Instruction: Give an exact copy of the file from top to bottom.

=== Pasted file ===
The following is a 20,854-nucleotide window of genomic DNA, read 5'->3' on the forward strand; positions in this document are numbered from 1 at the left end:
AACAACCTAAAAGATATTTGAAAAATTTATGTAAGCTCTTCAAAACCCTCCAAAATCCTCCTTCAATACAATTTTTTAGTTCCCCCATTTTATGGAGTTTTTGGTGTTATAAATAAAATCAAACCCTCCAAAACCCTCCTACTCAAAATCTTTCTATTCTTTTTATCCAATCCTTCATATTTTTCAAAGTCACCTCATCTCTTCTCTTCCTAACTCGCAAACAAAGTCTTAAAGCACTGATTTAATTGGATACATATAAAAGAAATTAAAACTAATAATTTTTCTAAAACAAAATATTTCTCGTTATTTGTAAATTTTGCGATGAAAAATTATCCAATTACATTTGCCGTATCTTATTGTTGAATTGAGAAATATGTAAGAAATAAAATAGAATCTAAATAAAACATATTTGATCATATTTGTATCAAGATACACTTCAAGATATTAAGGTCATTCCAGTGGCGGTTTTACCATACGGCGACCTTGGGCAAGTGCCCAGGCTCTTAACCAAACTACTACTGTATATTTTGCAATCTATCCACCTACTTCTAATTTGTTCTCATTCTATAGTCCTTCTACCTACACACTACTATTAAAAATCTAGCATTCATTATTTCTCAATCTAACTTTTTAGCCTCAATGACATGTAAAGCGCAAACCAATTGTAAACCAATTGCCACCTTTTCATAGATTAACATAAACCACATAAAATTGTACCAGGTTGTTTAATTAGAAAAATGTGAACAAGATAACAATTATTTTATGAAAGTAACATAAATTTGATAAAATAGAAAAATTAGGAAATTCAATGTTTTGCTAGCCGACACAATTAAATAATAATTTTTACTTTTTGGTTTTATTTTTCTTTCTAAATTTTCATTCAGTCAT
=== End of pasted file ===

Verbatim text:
The following is a 20,854-nucleotide window of genomic DNA, read 5'->3' on the forward strand; positions in this document are numbered from 1 at the left end:
AACAACCTAAAAGATATTTGAAAAATTTATGTAAGCTCTTCAAAACCCTCCAAAATCCTCCTTCAATACAATTTTTTAGTTCCCCCATTTTATGGAGTTTTTGGTGTTATAAATAAAATCAAACCCTCCAAAACCCTCCTACTCAAAATCTTTCTATTCTTTTTATCCAATCCTTCATATTTTTCAAAGTCACCTCATCTCTTCTCTTCCTAACTCGCAAACAAAGTCTTAAAGCACTGATTTAATTGGATACATATAAAAGAAATTAAAACTAATAATTTTTCTAAAACAAAATATTTCTCGTTATTTGTAAATTTTGCGATGAAAAATTATCCAATTACATTTGCCGTATCTTATTGTTGAATTGAGAAATATGTAAGAAATAAAATAGAATCTAAATAAAACATATTTGATCATATTTGTATCAAGATACACTTCAAGATATTAAGGTCATTCCAGTGGCGGTTTTACCATACGGCGACCTTGGGCAAGTGCCCAGGCTCTTAACCAAACTACTACTGTATATTTTGCAATCTATCCACCTACTTCTAATTTGTTCTCATTCTATAGTCCTTCTACCTACACACTACTATTAAAAATCTAGCATTCATTATTTCTCAATCTAACTTTTTAGCCTCAATGACATGTAAAGCGCAAACCAATTGTAAACCAATTGCCACCTTTTCATAGATTAACATAAACCACATAAAATTGTACCAGGTTGTTTAATTAGAAAAATGTGAACAAGATAACAATTATTTTATGAAAGTAACATAAATTTGATAAAATAGAAAAATTAGGAAATTCAATGTTTTGCTAGCCGACACAATTAAATAATAATTTTTACTTTTTGGTTTTATTTTTCTTTCTAAATTTTCATTCAGTCAT